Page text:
If you ever enjoyed a walk out at Peggys Cove, Taylor Head, Duncan’s Cove or the Skyline trail in Cape Breton Highlands national park, this talk is for you.

As well as being iconic landscapes, barrens contribute an important and historically overlooked part of Nova Scotia’s natural history. These distinctive ecosystems are characterized by some of the harshest conditions in the maritime provinces, but they host a great diversity of plants and lichens, produce many edible berries, and provide habitat for a handful of species that aren’t found elsewhere in the maritimes.

This talk discusses current and ongoing research to describe plant communities on the barrens, mapping the way plant communities are arranged on the barrens, and understand the diversity of plants, lichens and bee pollinators that live there.

A presentation to Nova Scotia Wild Flora Society by Biology Professor Dr. Jeremy Lundholm, PhD student Emily Walker, and research associate Caitlin Porter of the Ecology of Plants in Communities (EPIC) Lab, Saint Mary’s University.


Monday April 23, 2018
AGM and Sean Blaney on an Arctic Flora Paradise in the Cape Breton Highlands

Following our short Annual General Meeting, our speaker will be Sean Blaney of the Atlantic Canada Conservation Data Centre. Sean will present the results of their 2017 fieldwork in the Cape Breton Highlands of the national park. They hiked cross country up the Salmon River and Meat Cove Brook ravines, crossed over the height of land into the Polletts Cove and Blair River System. Then they crossed back over the plateau into the Grays Hollow Brook ravine. The highlight of the trip was an incredible series of waterfalls on the Blair River that was an Arctic plant paradise. There were many very rare plants in close proximity in the spray zones on shaded cliffs and ledges.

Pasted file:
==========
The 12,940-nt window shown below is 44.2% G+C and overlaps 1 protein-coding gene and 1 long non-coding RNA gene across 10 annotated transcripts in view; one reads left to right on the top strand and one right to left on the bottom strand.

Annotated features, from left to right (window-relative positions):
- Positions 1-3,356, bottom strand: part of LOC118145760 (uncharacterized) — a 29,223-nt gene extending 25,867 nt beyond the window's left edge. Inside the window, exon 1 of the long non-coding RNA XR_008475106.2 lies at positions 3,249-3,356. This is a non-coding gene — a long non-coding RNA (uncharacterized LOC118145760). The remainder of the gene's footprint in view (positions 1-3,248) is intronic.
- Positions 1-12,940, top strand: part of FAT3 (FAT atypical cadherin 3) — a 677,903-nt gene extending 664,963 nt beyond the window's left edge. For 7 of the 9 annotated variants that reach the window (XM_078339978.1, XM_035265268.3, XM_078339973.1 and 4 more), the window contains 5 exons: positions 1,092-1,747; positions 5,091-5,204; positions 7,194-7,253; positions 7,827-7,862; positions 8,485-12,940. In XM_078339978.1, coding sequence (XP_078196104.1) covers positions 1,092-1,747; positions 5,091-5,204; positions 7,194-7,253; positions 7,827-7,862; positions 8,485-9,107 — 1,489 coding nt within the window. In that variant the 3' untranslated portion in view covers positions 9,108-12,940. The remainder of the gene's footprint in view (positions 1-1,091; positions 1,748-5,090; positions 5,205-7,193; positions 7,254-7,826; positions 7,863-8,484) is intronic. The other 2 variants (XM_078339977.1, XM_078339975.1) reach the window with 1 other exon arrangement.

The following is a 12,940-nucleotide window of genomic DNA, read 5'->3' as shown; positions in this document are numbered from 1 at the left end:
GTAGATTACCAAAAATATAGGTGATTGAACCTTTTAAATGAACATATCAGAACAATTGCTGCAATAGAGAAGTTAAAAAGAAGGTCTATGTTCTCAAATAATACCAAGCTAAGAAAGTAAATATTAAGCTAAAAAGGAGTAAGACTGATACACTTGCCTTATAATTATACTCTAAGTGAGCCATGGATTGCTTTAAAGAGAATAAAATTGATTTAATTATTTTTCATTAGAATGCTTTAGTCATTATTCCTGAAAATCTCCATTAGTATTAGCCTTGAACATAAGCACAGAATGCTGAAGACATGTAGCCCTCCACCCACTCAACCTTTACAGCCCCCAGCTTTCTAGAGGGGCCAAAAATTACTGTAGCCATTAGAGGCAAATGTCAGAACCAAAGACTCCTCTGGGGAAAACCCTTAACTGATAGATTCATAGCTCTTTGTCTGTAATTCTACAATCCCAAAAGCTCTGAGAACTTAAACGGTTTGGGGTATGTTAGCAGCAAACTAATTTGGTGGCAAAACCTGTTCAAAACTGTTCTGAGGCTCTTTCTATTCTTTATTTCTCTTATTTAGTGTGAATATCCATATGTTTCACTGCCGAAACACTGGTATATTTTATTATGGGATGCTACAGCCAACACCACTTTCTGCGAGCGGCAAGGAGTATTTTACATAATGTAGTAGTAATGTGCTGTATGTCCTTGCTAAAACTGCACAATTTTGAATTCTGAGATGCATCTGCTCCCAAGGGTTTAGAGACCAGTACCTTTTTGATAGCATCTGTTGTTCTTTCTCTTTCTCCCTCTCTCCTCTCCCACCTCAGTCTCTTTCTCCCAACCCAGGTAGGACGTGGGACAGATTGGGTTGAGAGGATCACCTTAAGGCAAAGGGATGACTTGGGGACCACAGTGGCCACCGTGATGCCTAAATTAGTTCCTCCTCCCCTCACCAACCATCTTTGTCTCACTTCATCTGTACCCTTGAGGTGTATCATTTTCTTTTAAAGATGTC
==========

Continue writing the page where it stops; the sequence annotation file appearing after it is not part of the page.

If time allows, Sean will share some iNaturalist information: 1. how to contribute to AC CDC via the app, and 2. the remarkable new computer identification feature.

All welcome! 7:30 pm, Monday April 23, 2018 in the auditorium of the Nova Scotia Museum of Natural History, 1747 Summer Street, Halifax.

Moss hike along the Pennant River at West Pennant

Field Trip led by Anne Mills.
Anne Mills will lead a moss field trip to a newly donated 300 acre property along the Pennant River to Grand Lake. A trail (foot path) winds its way along the river and finishes at the lake. Footing at the beginning of the trail behind the parking area is a bit tricky because of tree roots but it soon levels out. Anne suggests bringing a walking stick and a snack or light lunch and to wear good boots as well. Parking is limited in the present small space so carpooling is suggested.
Participation limited (10), Registration required: contact Anne Mills at ocotillo8ATgmail.com

Photo by Keith Vaughan

Mon Nov 26, 2018:
Yellowstone and Grand Teton National Parks
Keith Vaughan and Marion Sensen will talk about their visit to the Yellowstone and Grand Teton National Parks in Wyoming, USA, in October 2015. The talk will be illustrated with photographs taken at that time. The talk will discuss the natural history and natural wonders of the parks including mountains, rivers, waterfalls, thermal hot-spots, geysers and wildlife. The Yellowstone NP sits over a vast caldera of thermal activity (thermal pools, springs and geysers), and is considered to be an active volcano which last erupted with tremendous force thousands of years ago. The thermal pools and hot springs exhibit a wonderful array of colours that are created by unusual heat-loving microorganisms called “thermophiles” that thrive in the hot water conditions. Major geological features of the park are the Grand Canyon of the Yellowstone with its magnificent waterfalls, the Mammoth Hot Springs, Old Faithful Geyser, Yellowstone Lake, and the Madison River. The talk will end with photos of the magnificent Grand Teton mountain range at the southern part of this amazing natural treasure.”